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Betsy DeVos Watch: When the Secretary of Education says faith-based organizations, she really means Christian organizations

December 16, 2020

In possibly her last act as Secretary of Education, Betsy DeVos declared earlier this week that, “the Department of Education announced a joint final rule with eight other agencies — the Department of Justice, the Department of Homeland Security, the Department of Labor, the Department of Health and Human Services, the Department of Housing and Urban Development, the Department of Agriculture, the Agency for International Development, and the Department of Veterans Affairs — to implement President Trump’s Executive Order No. 13831, on the Establishment of a White House Faith and Opportunity Initiative. This rule ensures that religious and non-religious organizations are treated equally in Department-supported programs, and it clarifies that religious organizations do not lose their legal protections and rights just because they participate in federal programs and activities.” 

Accompanying this announcement was a direct comment from DeVos herself, who said:

“Religious liberty is a bedrock founding principle that this Administration consistently demonstrates its commitment to vigorously defend. At the Department of Education, we’re continuing to ensure faith-based organizations, including faith-based institutions, do not give up their First Amendment rights as a condition of participating in taxpayer programs. We will continue to ensure faith-based educational providers are treated equally alongside their secular counterparts. Under this Administration, religious discrimination in education is never tolerated.”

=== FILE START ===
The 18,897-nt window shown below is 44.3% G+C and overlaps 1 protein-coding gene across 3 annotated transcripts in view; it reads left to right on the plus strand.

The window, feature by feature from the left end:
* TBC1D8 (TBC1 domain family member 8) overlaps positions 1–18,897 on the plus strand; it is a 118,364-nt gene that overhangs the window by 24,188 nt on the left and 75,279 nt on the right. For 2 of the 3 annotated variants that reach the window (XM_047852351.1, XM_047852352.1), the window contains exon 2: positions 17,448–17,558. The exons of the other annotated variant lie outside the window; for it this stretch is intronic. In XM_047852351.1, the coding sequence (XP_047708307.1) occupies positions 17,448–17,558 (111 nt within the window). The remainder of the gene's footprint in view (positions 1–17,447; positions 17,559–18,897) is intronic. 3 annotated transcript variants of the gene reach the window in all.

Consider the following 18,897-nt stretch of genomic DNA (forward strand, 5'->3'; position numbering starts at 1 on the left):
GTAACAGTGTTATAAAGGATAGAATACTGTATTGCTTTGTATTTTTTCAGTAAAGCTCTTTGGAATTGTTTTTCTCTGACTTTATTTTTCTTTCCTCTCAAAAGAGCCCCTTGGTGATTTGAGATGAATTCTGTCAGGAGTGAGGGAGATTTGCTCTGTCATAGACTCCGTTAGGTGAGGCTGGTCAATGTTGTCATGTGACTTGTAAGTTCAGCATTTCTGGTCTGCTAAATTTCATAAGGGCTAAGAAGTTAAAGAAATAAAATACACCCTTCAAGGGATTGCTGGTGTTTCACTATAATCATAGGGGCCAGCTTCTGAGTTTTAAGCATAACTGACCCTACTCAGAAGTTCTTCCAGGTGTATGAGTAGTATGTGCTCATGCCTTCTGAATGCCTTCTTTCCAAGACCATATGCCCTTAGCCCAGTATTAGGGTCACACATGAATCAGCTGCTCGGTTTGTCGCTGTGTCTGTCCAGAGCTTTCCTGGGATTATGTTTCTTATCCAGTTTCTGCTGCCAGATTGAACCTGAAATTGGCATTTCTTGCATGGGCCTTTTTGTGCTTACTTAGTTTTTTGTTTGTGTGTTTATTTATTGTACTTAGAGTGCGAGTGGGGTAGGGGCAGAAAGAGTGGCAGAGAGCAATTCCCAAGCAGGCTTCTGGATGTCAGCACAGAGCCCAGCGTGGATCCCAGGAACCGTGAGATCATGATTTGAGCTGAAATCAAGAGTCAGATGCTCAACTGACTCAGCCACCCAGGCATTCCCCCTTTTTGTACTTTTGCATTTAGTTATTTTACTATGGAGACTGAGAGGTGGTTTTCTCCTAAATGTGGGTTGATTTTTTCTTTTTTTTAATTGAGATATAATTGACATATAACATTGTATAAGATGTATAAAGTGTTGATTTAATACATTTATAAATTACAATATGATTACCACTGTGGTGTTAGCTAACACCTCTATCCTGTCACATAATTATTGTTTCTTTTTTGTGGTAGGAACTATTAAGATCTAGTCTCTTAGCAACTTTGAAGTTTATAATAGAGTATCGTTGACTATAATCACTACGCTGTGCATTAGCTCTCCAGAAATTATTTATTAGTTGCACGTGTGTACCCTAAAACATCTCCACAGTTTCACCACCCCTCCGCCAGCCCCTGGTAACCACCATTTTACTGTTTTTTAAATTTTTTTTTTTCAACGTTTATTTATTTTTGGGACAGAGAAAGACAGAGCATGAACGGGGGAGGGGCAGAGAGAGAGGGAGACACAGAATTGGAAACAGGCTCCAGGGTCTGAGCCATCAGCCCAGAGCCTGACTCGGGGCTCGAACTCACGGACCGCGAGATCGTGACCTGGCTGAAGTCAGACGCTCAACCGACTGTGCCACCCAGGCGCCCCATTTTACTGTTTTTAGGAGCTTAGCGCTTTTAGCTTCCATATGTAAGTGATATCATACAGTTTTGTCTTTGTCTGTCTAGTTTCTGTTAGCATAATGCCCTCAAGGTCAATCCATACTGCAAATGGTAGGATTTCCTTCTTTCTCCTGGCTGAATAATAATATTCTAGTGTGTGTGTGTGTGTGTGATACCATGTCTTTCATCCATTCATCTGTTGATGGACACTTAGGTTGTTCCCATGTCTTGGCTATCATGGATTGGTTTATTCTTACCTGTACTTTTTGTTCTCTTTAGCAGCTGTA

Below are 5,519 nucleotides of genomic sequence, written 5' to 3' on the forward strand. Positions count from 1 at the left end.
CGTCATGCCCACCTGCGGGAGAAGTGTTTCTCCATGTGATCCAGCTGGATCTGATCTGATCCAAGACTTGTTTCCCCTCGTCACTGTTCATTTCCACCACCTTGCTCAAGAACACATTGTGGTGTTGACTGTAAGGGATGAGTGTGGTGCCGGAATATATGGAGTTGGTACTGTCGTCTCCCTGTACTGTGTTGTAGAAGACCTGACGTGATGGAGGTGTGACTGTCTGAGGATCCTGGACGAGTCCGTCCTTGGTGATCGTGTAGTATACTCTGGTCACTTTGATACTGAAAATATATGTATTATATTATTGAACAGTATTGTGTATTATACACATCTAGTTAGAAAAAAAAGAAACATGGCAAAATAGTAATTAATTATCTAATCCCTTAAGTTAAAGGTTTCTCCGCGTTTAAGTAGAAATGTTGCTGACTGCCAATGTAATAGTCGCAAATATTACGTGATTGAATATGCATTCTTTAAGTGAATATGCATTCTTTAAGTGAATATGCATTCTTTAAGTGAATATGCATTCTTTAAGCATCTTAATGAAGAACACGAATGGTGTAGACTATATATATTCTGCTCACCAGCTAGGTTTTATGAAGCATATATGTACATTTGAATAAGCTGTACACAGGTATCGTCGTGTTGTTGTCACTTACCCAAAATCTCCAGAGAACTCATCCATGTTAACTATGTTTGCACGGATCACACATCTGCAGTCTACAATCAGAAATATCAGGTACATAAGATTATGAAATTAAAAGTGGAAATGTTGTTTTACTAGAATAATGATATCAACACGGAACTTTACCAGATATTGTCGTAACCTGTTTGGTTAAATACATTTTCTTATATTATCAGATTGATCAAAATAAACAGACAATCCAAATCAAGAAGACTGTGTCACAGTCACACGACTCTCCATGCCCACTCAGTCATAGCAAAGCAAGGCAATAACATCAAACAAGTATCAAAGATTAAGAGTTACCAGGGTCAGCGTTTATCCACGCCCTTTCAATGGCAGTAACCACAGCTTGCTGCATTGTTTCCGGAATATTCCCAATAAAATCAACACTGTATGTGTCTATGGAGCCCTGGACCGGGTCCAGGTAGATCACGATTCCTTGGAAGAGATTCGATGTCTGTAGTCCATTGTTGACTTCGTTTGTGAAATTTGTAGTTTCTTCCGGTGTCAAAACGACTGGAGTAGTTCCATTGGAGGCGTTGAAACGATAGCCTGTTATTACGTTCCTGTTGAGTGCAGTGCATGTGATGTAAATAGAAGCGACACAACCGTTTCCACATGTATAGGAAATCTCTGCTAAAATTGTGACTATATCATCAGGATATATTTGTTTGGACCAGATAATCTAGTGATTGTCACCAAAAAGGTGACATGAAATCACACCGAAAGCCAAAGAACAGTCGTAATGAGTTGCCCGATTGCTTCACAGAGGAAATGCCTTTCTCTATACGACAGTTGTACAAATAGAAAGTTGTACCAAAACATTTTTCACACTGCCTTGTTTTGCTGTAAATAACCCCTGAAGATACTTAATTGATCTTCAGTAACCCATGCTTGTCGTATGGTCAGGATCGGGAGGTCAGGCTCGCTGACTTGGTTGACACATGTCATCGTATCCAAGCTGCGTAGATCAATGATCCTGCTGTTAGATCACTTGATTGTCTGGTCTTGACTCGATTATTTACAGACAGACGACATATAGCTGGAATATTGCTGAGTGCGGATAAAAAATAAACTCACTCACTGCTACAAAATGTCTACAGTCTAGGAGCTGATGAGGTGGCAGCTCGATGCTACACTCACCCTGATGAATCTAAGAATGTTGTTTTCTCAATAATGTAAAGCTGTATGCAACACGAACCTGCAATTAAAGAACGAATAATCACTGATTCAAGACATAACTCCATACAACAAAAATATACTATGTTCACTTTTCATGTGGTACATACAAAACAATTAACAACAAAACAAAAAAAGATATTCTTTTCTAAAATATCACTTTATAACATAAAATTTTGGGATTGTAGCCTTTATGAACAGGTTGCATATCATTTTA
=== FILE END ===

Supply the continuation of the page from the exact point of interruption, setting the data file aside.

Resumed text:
Of course, what DeVos means by faith-base organizations, she means Christian organizations. It would be naive to think that this administration would be defending Muslims, Buddhists, Native American religious traditions or any other faith-based groups that are outside of the Judeo-Christian framework.

In addition, such a pronouncement also raises the questions around the use of public taxpayer money for religious purposes. When this initiative was first adopted by the Trump Administration in May of 2018, the ACLU released a statement saying: 

Freedom of religion is one of our most fundamental and cherished rights. But that freedom does not give any of us the right to harm other people, to impose our beliefs on others, or to discriminate. The ACLU will be watching this initiative closely to ensure that it does not promote policies that violate these core principles. Many in the U.S., including people of faith, don’t want to give taxpayer-funded agencies or businesses open to the public a license to discriminate. 

In late June, we reported on the US Supreme Court ruling on that would force taxpayers to underwrite religious education in the US, so it will be very interesting to see what the incoming Biden Administration will do to challenge these dynamics. 

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